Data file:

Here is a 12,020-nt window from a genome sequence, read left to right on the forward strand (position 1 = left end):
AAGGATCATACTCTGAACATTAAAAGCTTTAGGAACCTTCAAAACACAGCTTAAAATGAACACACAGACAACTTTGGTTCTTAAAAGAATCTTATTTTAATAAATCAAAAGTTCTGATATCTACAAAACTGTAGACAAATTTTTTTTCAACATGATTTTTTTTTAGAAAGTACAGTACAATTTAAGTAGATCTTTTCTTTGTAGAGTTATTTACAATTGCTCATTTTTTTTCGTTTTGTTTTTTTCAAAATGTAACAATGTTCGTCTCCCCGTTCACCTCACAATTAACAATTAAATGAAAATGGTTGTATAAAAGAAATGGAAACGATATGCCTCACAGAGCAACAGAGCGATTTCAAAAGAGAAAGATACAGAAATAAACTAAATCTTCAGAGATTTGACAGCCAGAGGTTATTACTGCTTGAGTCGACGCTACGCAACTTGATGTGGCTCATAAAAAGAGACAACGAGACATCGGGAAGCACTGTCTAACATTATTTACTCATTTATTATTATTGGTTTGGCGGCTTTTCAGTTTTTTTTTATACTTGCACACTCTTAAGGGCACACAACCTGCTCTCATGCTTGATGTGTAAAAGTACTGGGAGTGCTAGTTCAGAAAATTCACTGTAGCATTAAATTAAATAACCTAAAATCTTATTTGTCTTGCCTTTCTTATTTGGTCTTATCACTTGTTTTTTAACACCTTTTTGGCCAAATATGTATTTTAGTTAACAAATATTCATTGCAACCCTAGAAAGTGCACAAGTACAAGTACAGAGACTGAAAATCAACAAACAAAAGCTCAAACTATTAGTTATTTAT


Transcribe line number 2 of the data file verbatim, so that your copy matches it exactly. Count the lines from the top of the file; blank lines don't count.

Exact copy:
AAGGATCATACTCTGAACATTAAAAGCTTTAGGAACCTTCAAAACACAGCTTAAAATGAACACACAGACAACTTTGGTTCTTAAAAGAATCTTATTTTAATAAATCAAAAGTTCTGATATCTACAAAACTGTAGACAAATTTTTTTTCAACATGATTTTTTTTTAGAAAGTACAGTACAATTTAAGTAGATCTTTTCTTTGTAGAGTTATTTACAATTGCTCATTTTTTTTCGTTTTGTTTTTTTCAAAATGTAACAATGTTCGTCTCCCCGTTCACCTCACAATTAACAATTAAATGAAAATGGTTGTATAAAAGAAATGGAAACGATATGCCTCACAGAGCAACAGAGCGATTTCAAAAGAGAAAGATACAGAAATAAACTAAATCTTCAGAGATTTGACAGCCAGAGGTTATTACTGCTTGAGTCGACGCTACGCAACTTGATGTGGCTCATAAAAAGAGACAACGAGACATCGGGAAGCACTGTCTAACATTATTTACTCATTTATTATTATTGGTTTGGCGGCTTTTCAGTTTTTTTTTATACTTGCACACTCTTAAGGGCACACAACCTGCTCTCATGCTTGATGTGTAAAAGTACTGGGAGTGCTAGTTCAGAAAATTCACTGTAGCATTAAATTAAATAACCTAAAATCTTATTTGTCTTGCCTTTCTTATTTGGTCTTATCACTTGTTTTTTAACACCTTTTTGGCCAAATATGTATTTTAGTTAACAAATATTCATTGCAACCCTAGAAAGTGCACAAGTACAAGTACAGAGACTGAAAATCAACAAACAAAAGCTCAAACTATTAGTTATTTAT